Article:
A double-edged sword? Sub-types of psychological flexibility are associated with distinct psychiatric disorders

C. A. Denckla, N. S. Consedine, W. J. Chung, M. Stein, M. Roche, M. Blais

Research output: Contribution to journalArticle


Introduction: Psychological flexibility is associated with both better and worse health outcomes. The objective of this study was to differentiate two types of psychological flexibility – affective instability and interpersonal flexibility – and to estimate associations with psychiatric disorders. Method: Study participants were drawn from a large outpatient psychiatric sample that completed standard assessment batteries at an academic hospital (N = 1358, 55.5% males, mean age = 43.87, SD = 16.57). Results: Less interpersonal flexibility was associated with depressive diagnoses. Greater affective instability was associated with bipolar disorder and was negatively associated with psychotic disorders, but showed no association with depressive disorders. Conclusion: Differing degrees of flexibility and instability in emotional and interpersonal domains may be uniquely associated with specific classes of psychological disorders.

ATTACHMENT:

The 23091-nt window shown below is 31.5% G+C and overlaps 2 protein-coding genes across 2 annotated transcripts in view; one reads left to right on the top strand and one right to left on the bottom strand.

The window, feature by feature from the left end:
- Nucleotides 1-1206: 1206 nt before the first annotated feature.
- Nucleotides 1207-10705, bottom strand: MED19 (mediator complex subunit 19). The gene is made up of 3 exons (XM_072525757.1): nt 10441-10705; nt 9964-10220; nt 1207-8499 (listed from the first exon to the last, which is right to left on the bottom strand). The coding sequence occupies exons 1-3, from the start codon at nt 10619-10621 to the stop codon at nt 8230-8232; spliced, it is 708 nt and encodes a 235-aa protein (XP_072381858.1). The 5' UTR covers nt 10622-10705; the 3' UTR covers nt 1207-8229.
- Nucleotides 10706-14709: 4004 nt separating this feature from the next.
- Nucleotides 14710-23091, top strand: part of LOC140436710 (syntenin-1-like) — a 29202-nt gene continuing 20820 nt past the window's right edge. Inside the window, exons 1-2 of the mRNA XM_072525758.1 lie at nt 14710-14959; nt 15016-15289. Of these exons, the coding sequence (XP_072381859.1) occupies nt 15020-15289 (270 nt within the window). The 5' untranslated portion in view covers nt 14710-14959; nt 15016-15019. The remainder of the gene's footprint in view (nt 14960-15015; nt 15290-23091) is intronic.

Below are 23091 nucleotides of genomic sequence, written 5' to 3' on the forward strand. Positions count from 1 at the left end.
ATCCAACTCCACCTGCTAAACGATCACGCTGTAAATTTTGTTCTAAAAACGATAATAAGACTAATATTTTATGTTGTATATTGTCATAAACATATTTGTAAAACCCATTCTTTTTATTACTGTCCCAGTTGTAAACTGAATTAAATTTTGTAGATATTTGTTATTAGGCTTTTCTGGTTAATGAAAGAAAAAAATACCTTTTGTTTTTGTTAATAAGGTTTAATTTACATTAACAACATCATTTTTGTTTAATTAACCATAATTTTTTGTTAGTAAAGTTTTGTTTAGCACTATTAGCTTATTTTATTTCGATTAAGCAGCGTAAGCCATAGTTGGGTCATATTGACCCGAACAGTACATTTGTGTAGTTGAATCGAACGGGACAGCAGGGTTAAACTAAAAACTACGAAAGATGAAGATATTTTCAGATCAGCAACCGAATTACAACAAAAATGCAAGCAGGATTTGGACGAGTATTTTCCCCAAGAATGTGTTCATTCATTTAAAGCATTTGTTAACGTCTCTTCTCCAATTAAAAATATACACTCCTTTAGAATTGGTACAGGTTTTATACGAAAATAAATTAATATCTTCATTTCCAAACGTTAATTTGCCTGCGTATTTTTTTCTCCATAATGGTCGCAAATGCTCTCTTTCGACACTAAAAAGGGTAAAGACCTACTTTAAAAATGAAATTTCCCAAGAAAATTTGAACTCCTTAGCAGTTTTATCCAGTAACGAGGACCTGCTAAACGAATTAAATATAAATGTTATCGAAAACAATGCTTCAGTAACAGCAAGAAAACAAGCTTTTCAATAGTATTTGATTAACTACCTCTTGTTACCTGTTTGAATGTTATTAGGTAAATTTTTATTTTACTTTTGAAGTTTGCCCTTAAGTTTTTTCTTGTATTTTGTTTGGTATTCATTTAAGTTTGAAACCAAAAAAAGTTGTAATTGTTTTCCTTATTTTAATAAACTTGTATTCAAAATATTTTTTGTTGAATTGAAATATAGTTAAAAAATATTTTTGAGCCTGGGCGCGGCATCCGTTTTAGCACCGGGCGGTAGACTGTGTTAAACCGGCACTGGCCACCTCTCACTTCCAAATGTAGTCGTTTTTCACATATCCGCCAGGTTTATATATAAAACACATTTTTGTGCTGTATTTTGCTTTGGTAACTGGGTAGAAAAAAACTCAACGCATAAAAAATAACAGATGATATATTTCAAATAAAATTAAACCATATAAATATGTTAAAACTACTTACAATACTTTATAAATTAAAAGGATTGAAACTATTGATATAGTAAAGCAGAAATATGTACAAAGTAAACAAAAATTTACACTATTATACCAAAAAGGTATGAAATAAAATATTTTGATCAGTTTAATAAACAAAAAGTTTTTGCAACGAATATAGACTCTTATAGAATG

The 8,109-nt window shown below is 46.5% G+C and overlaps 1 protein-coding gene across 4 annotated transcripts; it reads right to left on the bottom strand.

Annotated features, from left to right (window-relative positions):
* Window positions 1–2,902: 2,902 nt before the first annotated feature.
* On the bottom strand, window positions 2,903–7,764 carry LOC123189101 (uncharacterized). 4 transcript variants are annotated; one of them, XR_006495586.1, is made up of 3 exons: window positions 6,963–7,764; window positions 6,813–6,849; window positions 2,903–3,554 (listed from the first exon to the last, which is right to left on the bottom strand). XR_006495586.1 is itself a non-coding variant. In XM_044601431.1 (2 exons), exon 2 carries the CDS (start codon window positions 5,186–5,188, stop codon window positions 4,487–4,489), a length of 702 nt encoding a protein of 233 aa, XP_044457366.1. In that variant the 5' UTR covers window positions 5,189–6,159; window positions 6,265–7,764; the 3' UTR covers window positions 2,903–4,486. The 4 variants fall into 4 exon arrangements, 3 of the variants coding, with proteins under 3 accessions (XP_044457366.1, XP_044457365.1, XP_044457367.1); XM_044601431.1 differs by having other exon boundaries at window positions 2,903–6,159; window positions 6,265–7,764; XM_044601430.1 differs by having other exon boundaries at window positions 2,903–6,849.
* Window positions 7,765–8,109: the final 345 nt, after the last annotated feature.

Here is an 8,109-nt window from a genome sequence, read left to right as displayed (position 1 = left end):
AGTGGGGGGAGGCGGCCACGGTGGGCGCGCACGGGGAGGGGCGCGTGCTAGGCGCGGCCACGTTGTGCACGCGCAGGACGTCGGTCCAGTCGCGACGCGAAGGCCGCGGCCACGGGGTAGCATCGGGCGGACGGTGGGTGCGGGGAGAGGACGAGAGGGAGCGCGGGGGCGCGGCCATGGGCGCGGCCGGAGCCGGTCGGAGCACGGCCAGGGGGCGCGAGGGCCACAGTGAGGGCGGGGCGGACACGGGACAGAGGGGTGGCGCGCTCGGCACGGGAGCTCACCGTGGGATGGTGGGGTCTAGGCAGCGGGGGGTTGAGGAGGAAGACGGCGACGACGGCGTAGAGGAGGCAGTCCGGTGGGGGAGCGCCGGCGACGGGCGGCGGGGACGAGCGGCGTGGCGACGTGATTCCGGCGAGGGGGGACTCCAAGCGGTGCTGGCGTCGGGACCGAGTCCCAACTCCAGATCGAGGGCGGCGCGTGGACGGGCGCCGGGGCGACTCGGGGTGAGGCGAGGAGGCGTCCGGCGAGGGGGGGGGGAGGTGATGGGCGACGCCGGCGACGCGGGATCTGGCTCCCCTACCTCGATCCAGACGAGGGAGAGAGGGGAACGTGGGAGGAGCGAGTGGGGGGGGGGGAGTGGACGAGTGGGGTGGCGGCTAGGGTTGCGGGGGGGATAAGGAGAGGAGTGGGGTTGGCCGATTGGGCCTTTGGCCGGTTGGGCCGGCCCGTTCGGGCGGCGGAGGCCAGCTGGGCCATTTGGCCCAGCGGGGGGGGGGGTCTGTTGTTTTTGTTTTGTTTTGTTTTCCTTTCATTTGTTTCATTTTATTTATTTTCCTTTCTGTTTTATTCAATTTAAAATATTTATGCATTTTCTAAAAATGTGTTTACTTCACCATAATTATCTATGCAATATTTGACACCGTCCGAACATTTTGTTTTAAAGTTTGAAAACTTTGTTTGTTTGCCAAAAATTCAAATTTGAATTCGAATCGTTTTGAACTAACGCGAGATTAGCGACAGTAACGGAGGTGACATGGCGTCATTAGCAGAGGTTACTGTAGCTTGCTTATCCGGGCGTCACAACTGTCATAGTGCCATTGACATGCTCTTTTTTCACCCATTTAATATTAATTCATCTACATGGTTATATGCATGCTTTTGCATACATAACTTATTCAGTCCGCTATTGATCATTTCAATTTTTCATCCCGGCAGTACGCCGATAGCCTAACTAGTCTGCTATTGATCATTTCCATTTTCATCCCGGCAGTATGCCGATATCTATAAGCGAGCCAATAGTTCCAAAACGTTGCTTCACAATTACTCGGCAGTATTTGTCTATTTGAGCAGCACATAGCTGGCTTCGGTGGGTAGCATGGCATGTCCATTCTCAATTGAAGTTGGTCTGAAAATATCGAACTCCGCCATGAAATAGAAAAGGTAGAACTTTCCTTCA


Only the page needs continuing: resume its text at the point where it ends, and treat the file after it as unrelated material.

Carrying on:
Original languageEnglish (US)
Pages (from-to)119-125
Number of pages7
JournalJournal of Research in Personality
Publication statusPublished - Dec 2018


All Science Journal Classification (ASJC) codes

  • Social Psychology
  • Psychology(all)

Cite this